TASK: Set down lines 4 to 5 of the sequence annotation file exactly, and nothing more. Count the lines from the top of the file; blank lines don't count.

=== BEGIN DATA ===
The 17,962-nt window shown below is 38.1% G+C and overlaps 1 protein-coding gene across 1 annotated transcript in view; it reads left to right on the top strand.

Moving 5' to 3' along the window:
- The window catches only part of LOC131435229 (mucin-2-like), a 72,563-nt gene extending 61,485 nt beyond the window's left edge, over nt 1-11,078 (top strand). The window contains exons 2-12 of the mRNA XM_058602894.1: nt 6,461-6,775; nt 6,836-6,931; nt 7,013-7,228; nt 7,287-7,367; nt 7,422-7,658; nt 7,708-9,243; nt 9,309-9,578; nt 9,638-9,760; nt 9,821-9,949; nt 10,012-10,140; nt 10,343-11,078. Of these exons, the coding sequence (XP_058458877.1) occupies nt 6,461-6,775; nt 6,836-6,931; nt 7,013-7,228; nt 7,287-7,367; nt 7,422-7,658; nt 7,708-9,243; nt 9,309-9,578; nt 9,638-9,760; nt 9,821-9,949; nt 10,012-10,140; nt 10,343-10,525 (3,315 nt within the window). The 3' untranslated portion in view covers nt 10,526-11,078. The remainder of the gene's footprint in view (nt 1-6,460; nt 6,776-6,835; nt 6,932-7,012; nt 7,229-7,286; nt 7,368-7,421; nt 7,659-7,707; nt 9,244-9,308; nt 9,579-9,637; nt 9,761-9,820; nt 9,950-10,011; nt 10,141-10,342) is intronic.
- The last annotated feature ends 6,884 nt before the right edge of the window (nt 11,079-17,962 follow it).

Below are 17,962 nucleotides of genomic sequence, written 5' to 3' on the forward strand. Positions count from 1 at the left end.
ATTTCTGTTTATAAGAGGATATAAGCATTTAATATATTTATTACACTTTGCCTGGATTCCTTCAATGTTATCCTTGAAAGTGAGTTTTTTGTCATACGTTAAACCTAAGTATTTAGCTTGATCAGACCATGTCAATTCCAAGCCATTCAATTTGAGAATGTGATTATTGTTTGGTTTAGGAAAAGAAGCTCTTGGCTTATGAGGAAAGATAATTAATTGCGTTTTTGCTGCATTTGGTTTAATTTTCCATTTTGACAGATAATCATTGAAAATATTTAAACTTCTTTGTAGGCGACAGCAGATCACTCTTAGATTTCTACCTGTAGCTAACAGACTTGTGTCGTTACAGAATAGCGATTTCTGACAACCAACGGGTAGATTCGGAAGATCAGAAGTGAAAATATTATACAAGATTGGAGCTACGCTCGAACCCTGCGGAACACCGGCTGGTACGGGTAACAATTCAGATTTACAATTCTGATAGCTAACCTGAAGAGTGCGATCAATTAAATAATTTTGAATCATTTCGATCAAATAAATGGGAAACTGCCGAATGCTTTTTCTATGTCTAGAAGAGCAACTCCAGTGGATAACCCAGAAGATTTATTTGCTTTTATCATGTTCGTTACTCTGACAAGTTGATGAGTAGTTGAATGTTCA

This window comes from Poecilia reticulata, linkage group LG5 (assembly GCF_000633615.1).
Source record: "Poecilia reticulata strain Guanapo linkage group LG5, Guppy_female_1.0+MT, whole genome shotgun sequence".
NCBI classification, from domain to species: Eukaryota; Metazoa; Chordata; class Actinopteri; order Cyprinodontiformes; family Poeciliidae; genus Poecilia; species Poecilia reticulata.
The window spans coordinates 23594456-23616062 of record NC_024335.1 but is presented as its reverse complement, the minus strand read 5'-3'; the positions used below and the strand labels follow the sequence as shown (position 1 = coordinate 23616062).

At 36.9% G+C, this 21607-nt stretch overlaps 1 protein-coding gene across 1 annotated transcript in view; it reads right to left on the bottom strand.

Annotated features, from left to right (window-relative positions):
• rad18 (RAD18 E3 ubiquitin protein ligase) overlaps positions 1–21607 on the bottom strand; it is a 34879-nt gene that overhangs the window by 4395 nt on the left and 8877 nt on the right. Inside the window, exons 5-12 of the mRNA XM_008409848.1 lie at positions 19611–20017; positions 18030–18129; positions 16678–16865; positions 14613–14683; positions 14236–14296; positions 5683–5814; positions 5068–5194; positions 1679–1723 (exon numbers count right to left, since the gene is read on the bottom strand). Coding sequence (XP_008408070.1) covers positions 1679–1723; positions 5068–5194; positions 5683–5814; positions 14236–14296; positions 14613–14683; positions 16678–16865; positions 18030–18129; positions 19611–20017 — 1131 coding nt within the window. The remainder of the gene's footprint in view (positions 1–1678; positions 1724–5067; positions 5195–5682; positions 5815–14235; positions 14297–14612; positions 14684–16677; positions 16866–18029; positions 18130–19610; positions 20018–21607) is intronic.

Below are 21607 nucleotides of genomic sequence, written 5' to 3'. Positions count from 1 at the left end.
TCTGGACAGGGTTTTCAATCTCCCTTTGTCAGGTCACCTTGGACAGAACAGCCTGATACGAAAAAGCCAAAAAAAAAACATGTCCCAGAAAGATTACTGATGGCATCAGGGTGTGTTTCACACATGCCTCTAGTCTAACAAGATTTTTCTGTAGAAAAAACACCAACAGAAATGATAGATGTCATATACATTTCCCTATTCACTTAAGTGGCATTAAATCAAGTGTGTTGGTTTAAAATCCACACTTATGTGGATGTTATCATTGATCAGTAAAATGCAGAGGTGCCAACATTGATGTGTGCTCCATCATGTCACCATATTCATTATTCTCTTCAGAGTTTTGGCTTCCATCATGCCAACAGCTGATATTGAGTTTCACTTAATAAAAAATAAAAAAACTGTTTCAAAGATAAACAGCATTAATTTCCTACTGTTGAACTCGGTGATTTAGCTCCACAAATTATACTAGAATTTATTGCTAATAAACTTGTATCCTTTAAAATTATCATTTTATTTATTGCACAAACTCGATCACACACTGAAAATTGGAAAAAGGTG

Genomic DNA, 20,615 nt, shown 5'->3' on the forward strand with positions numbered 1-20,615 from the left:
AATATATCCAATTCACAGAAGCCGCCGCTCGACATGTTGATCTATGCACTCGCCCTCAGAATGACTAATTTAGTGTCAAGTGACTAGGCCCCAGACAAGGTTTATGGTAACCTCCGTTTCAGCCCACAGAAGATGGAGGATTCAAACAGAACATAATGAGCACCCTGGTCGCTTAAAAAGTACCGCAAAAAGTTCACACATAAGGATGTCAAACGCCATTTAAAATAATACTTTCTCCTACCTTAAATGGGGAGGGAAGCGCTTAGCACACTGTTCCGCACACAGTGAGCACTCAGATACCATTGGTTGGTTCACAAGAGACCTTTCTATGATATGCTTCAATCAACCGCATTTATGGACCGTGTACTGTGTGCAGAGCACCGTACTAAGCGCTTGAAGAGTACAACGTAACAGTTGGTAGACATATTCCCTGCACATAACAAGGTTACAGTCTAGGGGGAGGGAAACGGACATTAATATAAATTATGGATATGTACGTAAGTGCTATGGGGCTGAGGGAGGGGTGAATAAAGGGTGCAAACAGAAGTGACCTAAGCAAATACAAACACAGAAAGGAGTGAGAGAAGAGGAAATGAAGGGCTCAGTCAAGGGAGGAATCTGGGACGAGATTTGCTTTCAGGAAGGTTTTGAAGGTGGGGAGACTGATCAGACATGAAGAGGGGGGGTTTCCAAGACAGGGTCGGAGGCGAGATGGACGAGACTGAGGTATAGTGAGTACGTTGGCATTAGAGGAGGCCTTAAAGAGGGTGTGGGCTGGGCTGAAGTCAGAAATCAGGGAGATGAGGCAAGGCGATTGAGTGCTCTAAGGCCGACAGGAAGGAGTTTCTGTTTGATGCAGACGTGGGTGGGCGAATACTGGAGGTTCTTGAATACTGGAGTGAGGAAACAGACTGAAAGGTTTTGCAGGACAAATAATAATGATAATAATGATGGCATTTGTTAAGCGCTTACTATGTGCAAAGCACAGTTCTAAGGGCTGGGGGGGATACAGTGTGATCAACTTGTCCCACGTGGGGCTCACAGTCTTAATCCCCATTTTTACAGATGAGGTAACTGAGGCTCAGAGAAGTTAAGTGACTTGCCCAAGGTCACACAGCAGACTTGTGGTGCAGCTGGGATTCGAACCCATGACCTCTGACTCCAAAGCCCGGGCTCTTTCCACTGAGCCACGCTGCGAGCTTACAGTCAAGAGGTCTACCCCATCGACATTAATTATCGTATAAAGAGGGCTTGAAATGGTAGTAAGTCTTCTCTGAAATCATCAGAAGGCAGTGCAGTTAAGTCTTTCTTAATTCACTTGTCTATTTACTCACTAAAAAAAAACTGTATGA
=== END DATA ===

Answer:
- The last annotated feature ends 6,884 nt before the right edge of the window (nt 11,079-17,962 follow it).

Below are 17,962 nucleotides of genomic sequence, written 5' to 3' on the forward strand. Positions count from 1 at the left end.